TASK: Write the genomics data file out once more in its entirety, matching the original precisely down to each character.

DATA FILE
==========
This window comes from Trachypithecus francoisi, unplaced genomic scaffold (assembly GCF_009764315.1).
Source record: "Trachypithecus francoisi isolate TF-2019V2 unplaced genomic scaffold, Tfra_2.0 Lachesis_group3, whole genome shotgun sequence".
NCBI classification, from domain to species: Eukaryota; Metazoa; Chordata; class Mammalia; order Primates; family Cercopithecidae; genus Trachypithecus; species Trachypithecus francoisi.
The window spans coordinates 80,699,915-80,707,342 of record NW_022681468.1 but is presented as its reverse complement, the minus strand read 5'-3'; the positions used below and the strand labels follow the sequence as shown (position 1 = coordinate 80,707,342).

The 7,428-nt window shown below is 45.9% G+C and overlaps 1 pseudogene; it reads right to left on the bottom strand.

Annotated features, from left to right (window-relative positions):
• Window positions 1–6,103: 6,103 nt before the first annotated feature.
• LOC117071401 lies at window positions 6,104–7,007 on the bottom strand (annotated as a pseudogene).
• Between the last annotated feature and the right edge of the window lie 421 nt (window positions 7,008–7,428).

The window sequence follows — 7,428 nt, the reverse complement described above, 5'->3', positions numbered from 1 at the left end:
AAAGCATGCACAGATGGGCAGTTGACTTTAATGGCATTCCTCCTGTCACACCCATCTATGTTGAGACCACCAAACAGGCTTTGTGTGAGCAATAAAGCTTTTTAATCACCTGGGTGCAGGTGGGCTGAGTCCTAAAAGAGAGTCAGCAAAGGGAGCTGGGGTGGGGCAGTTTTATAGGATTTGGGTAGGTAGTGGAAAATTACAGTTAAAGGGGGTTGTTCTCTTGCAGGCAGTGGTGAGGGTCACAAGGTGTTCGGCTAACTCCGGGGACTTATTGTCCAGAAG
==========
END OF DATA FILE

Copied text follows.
This window comes from Trachypithecus francoisi, unplaced genomic scaffold (assembly GCF_009764315.1).
Source record: "Trachypithecus francoisi isolate TF-2019V2 unplaced genomic scaffold, Tfra_2.0 Lachesis_group3, whole genome shotgun sequence".
NCBI classification, from domain to species: Eukaryota; Metazoa; Chordata; class Mammalia; order Primates; family Cercopithecidae; genus Trachypithecus; species Trachypithecus francoisi.
The window spans coordinates 80,699,915-80,707,342 of record NW_022681468.1 but is presented as its reverse complement, the minus strand read 5'-3'; the positions used below and the strand labels follow the sequence as shown (position 1 = coordinate 80,707,342).

The 7,428-nt window shown below is 45.9% G+C and overlaps 1 pseudogene; it reads right to left on the bottom strand.

Annotated features, from left to right (window-relative positions):
• Window positions 1–6,103: 6,103 nt before the first annotated feature.
• LOC117071401 lies at window positions 6,104–7,007 on the bottom strand (annotated as a pseudogene).
• Between the last annotated feature and the right edge of the window lie 421 nt (window positions 7,008–7,428).

The window sequence follows — 7,428 nt, the reverse complement described above, 5'->3', positions numbered from 1 at the left end:
AAAGCATGCACAGATGGGCAGTTGACTTTAATGGCATTCCTCCTGTCACACCCATCTATGTTGAGACCACCAAACAGGCTTTGTGTGAGCAATAAAGCTTTTTAATCACCTGGGTGCAGGTGGGCTGAGTCCTAAAAGAGAGTCAGCAAAGGGAGCTGGGGTGGGGCAGTTTTATAGGATTTGGGTAGGTAGTGGAAAATTACAGTTAAAGGGGGTTGTTCTCTTGCAGGCAGTGGTGAGGGTCACAAGGTGTTCGGCTAACTCCGGGGACTTATTGTCCAGAAG